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DOE project probes the fossil fuel industry's "final frontier."
While natural gas discoveries in the US are not necessarily anything to crow about with gas prices hovering in the "dismal" range, a recent field trial might uncover a completely untapped form of natural gas that will make shales pale in comparison.
The US Department of Energy (DOE) announced recently that the US and Japan have successfully completed a field trial of methane hydrate production technologies on Alaska's North Slope. The DOE partnered with ConocoPhillips and the Japan Oil, Gas, and Metals National Corp. to test natural gas extraction from methane hydrate by injecting a mixture of CO2 and nitrogen into the formation. The mixture promoted the production of natural gas, and ongoing analysis will determine if this method also can be used to store the CO2 in the reservoir.
Why is this important? Because methane hydrates are by far the most abundant hydrocarbon resource on the planet, with some pundits estimating that the size of the reserves may exceed the energy content of all other fossil fuels combined. In addition to the Arctic, they are commonly found in ocean sediments.
This is not a new discovery, per se – the industry has known about hydrates for years. To drillers they are a hazard and need to be studiously avoided. To many others they are an energy source that is so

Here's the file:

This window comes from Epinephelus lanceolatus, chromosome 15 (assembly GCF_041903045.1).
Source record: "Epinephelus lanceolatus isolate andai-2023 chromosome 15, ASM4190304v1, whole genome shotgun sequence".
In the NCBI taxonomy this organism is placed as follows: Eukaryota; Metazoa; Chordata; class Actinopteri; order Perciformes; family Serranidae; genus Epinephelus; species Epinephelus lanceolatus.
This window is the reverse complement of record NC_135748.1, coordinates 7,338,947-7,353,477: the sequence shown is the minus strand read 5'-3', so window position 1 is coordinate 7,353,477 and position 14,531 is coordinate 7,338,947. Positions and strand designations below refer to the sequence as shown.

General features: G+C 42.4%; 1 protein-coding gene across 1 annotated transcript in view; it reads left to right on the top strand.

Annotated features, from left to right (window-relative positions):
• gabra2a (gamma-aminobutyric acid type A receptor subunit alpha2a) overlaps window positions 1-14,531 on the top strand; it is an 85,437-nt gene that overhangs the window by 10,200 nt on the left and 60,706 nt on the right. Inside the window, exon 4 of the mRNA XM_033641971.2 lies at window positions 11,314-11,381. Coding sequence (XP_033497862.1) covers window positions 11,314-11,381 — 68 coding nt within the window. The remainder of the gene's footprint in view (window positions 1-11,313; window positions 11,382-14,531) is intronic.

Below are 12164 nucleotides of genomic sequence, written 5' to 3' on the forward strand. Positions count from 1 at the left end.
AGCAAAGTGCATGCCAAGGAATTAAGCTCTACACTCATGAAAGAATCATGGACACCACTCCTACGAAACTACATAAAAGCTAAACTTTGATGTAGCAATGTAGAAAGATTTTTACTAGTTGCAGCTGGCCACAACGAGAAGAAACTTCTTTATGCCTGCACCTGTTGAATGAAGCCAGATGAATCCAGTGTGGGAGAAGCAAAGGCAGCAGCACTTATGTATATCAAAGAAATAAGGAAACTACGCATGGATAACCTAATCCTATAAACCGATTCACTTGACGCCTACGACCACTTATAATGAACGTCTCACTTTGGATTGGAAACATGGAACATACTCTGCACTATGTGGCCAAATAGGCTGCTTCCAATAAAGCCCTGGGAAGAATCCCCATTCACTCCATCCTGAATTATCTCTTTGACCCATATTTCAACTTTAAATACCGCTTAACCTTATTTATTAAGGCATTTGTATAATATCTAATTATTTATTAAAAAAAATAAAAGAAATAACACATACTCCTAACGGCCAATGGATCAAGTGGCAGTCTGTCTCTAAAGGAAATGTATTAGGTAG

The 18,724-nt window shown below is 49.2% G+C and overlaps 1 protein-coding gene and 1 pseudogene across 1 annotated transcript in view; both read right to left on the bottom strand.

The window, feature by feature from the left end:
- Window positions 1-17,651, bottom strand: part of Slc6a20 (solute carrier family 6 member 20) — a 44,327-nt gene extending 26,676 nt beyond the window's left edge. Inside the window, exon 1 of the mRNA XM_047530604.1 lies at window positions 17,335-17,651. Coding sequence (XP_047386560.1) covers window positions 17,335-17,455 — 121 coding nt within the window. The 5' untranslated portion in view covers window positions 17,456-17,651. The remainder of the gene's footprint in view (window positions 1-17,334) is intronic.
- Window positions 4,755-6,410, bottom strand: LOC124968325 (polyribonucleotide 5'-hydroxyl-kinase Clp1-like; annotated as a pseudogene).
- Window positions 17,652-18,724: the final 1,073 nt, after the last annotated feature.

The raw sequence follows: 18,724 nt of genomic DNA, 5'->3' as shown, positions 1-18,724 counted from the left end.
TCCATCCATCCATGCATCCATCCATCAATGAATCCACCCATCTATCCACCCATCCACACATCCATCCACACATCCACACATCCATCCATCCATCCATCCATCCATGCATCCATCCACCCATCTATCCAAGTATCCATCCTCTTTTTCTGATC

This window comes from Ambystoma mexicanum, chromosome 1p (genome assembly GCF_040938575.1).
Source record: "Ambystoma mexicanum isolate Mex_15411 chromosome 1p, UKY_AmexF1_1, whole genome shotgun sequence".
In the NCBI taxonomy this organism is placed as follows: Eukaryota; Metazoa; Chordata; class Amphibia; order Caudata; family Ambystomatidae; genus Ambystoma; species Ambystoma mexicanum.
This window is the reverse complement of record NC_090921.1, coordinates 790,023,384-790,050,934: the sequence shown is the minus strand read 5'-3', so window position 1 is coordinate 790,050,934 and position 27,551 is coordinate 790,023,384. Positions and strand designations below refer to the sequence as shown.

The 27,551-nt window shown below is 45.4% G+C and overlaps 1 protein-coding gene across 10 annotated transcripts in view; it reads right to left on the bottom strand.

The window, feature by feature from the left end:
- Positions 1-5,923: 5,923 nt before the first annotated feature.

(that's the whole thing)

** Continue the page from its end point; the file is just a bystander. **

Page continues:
challenging to produce that it will be decades before hydrate production is feasible. But the DOE project is laying the groundwork for that production now.
Methane hydrates are 3-D ice structures with natural gas locked inside and are found around the world. While the structures look like ice, simply melting the water only releases the gas into the atmosphere. Therefore, the hydrates need to be "melted" in situ.
The DOE project was the first field trial of a methane hydrate production methodology in which CO2 was exchanged in situ with the methane molecules within the structure. The test lasted 30 days to test the depressurization phase. Previously the longest depressurization field test lasted six days.
The next stages of the research will evaluate gas hydrate production over longer durations to determine if sustained production might be economically possible. A press release from the DOE points out that this could take years but that its research into shale gas in the 1970s and '80s eventually helped pave the way for today's shale gas mania.
As part of its announcement, the DOE also is putting forth an additional research effort aimed at locating, characterizing, and safely extracting gas from hydrate formations. It is allocating US $6.5 million toward this effort. Projects will address deepwater gas hydrate characterization by direct sampling or remote sensing field programs; new tools and methods for monitoring, collecting, and analyzing data to determine reservoir response and environmental impacts related to methane hydrate production; and clarifying methane hydrates' role in the environment.
The department is requesting an additional $5 million to further hydrate research both domestically and in international partnerships. Some of this funding may go toward a longer extraction test on the North Slope on an existing gravel bed to accommodate year-round production. "Such an effort would again require engaging private sector and international partners," the press releases states.
North America may not need a new gas discovery right now. But if projects like these prove that hydrates can be economically produced, methane hydrates might be the 2032 version of the shale gale.